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Minor infectious outbreaks are good tests for communication in case of pandemics

on Fri, 10/25/2013 - 16:33

The recent polio outbreak in Israel – and the vaccination campaign that followed – represented a testing ground for public institutions, which reexamined their public communication strategies after all the mistakes made during the A-H1N1 pandemic in 2009.
Concurrently with such an event, from 2nd to 4th October, Israel also hosted a meeting within the TELL ME Project (Transparent communication in Epidemics: Learning Lessons from experience, delivering effective Messages, providing Evidence), an international project co-funded by the 7th Framework Programme of the European Community. Aim of the meeting was the validation of a communication model – developed by the workgroup led by Manfred Green, from the School of Public Health of the University of Haifa – that should be followed in case of an infective disease outbreak.
“Although it is clear by now that communication plays a relevant role when facing an epidemic, and particularly a pandemic,” said Anat Gesser-Edelsburg, from the School of Public Health of the University of Haifa, “we are still suffering a lack of models in this field. A top-down approach to the transmission of information, from institutions to the public, without any chance to get a real feedback or to exchange roles, seems now to be outdated. For this reason, we developed a new model, different even from a graphical point of view, in order to highlight the reciprocal interactions in the dialogue between all the involved stakeholders.”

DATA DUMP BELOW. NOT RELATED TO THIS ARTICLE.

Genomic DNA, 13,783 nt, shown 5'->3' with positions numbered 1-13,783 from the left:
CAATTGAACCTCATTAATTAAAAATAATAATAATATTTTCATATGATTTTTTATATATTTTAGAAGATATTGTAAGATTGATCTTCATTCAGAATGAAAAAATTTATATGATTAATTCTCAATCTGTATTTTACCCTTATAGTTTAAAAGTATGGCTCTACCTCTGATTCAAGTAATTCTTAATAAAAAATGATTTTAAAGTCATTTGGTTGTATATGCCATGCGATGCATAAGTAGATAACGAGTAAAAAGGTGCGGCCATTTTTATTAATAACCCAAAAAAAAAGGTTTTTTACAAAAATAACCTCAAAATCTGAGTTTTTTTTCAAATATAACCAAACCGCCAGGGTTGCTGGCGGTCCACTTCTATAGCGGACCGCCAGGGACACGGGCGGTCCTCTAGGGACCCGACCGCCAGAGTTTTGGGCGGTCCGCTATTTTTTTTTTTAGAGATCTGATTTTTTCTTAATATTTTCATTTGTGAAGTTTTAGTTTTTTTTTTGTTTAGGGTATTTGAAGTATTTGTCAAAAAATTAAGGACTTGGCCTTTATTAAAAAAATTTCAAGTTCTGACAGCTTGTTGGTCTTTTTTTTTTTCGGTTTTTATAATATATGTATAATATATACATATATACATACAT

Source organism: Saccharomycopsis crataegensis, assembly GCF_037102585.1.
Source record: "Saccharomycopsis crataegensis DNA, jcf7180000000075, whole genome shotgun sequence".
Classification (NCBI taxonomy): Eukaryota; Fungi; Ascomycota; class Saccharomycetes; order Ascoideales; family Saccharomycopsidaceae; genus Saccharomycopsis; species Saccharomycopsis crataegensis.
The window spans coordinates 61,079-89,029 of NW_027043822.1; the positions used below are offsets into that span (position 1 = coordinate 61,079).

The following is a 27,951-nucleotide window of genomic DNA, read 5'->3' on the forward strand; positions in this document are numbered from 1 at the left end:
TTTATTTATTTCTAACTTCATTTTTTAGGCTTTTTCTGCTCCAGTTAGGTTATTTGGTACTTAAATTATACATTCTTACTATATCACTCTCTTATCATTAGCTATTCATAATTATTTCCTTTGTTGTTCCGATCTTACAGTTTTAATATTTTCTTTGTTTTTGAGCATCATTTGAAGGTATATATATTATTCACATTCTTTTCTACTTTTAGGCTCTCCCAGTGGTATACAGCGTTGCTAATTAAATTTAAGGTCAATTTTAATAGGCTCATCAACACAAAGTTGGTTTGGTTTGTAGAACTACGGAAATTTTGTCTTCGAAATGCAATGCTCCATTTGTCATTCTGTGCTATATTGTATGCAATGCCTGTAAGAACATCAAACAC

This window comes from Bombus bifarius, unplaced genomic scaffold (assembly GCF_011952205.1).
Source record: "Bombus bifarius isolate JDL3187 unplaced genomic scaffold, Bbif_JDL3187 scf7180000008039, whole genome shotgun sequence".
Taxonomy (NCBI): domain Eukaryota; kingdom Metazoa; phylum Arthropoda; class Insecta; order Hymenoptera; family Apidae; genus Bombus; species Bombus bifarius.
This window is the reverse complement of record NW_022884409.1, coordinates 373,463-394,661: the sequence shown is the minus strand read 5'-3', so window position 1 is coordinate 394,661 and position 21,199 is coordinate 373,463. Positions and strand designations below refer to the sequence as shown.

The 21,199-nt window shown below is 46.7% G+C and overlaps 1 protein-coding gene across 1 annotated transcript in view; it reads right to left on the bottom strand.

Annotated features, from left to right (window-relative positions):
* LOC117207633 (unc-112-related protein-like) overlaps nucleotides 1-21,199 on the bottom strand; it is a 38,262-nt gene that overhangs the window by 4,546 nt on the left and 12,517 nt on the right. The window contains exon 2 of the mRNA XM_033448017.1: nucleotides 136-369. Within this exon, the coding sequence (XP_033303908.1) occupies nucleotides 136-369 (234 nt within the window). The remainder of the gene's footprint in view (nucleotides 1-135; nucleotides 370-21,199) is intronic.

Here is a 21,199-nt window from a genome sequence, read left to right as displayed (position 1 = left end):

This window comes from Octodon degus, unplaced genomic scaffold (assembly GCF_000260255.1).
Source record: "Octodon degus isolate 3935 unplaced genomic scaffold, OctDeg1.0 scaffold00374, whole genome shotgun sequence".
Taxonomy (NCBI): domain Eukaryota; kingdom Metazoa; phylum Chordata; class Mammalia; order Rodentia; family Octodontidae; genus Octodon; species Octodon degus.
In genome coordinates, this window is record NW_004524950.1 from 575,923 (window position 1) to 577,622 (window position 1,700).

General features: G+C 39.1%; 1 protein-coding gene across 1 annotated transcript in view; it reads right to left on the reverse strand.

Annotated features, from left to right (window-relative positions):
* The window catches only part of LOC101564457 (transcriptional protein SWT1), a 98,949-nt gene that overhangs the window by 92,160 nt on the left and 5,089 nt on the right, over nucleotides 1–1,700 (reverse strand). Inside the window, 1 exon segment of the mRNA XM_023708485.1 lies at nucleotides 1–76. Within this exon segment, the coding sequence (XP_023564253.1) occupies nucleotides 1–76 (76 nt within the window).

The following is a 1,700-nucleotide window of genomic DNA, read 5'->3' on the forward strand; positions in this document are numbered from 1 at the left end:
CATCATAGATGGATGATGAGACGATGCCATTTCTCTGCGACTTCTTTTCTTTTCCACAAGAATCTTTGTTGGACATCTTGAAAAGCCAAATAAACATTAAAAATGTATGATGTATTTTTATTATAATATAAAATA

When asked about the current events, experts gathered in Haifa positively evaluated the response from Israeli institutions to the discovery of the circulating poliovirus. “Between 2009 and 2010, Israeli government bought 7 million doses of vaccine to protect all the population from the flu pandemic, but the vaccination rate was only of 10%,” reminded Itzhac Zaidise, founder and Head of the Health Administration Graduate Program at the School of Public Health of Haifa University, in Israel. “Having learnt from that experience, risk communication during this new emergency was definitely more effective.”
All the rules about transparency, coherence and flexibility of communication that TELL ME experts identified as essential were respected, whilst institution tried to involve all the relevant stakeholders, especially healthcare professionals and several categories of opinion leaders.
This strategy allowed to obtain a high vaccination rate: according to the data published online by the Minister of Health, by the end of September, 840,000 children have been already vaccinated, when the expected target was one million.